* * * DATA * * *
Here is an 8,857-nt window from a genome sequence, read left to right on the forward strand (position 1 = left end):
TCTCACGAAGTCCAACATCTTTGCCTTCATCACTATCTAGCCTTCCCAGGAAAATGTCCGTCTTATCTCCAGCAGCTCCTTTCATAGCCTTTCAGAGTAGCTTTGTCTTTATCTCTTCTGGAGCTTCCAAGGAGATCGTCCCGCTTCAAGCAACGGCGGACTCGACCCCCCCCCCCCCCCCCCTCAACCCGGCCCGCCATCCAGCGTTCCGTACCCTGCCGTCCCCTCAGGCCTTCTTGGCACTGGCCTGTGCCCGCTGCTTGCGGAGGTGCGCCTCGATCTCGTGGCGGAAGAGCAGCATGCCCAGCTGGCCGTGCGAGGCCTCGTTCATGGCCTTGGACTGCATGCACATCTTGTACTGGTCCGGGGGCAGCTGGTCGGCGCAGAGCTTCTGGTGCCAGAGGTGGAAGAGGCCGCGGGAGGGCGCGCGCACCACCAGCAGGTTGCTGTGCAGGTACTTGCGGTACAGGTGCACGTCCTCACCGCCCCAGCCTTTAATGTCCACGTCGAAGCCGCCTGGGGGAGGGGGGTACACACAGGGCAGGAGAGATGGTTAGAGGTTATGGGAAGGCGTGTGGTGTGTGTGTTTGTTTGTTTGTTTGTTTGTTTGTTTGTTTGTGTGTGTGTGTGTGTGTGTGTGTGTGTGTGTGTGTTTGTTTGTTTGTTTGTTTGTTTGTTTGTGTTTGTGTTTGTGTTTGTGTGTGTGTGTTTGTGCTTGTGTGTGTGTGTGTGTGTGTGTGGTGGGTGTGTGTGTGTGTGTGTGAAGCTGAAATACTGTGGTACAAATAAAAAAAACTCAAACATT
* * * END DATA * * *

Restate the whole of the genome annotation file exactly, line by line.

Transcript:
Here is an 8,857-nt window from a genome sequence, read left to right on the forward strand (position 1 = left end):
TCTCACGAAGTCCAACATCTTTGCCTTCATCACTATCTAGCCTTCCCAGGAAAATGTCCGTCTTATCTCCAGCAGCTCCTTTCATAGCCTTTCAGAGTAGCTTTGTCTTTATCTCTTCTGGAGCTTCCAAGGAGATCGTCCCGCTTCAAGCAACGGCGGACTCGACCCCCCCCCCCCCCCCCCTCAACCCGGCCCGCCATCCAGCGTTCCGTACCCTGCCGTCCCCTCAGGCCTTCTTGGCACTGGCCTGTGCCCGCTGCTTGCGGAGGTGCGCCTCGATCTCGTGGCGGAAGAGCAGCATGCCCAGCTGGCCGTGCGAGGCCTCGTTCATGGCCTTGGACTGCATGCACATCTTGTACTGGTCCGGGGGCAGCTGGTCGGCGCAGAGCTTCTGGTGCCAGAGGTGGAAGAGGCCGCGGGAGGGCGCGCGCACCACCAGCAGGTTGCTGTGCAGGTACTTGCGGTACAGGTGCACGTCCTCACCGCCCCAGCCTTTAATGTCCACGTCGAAGCCGCCTGGGGGAGGGGGGTACACACAGGGCAGGAGAGATGGTTAGAGGTTATGGGAAGGCGTGTGGTGTGTGTGTTTGTTTGTTTGTTTGTTTGTTTGTTTGTTTGTGTGTGTGTGTGTGTGTGTGTGTGTGTGTGTGTGTTTGTTTGTTTGTTTGTTTGTTTGTTTGTGTTTGTGTTTGTGTTTGTGTGTGTGTGTTTGTGCTTGTGTGTGTGTGTGTGTGTGTGTGGTGGGTGTGTGTGTGTGTGTGTGAAGCTGAAATACTGTGGTACAAATAAAAAAAACTCAAACATT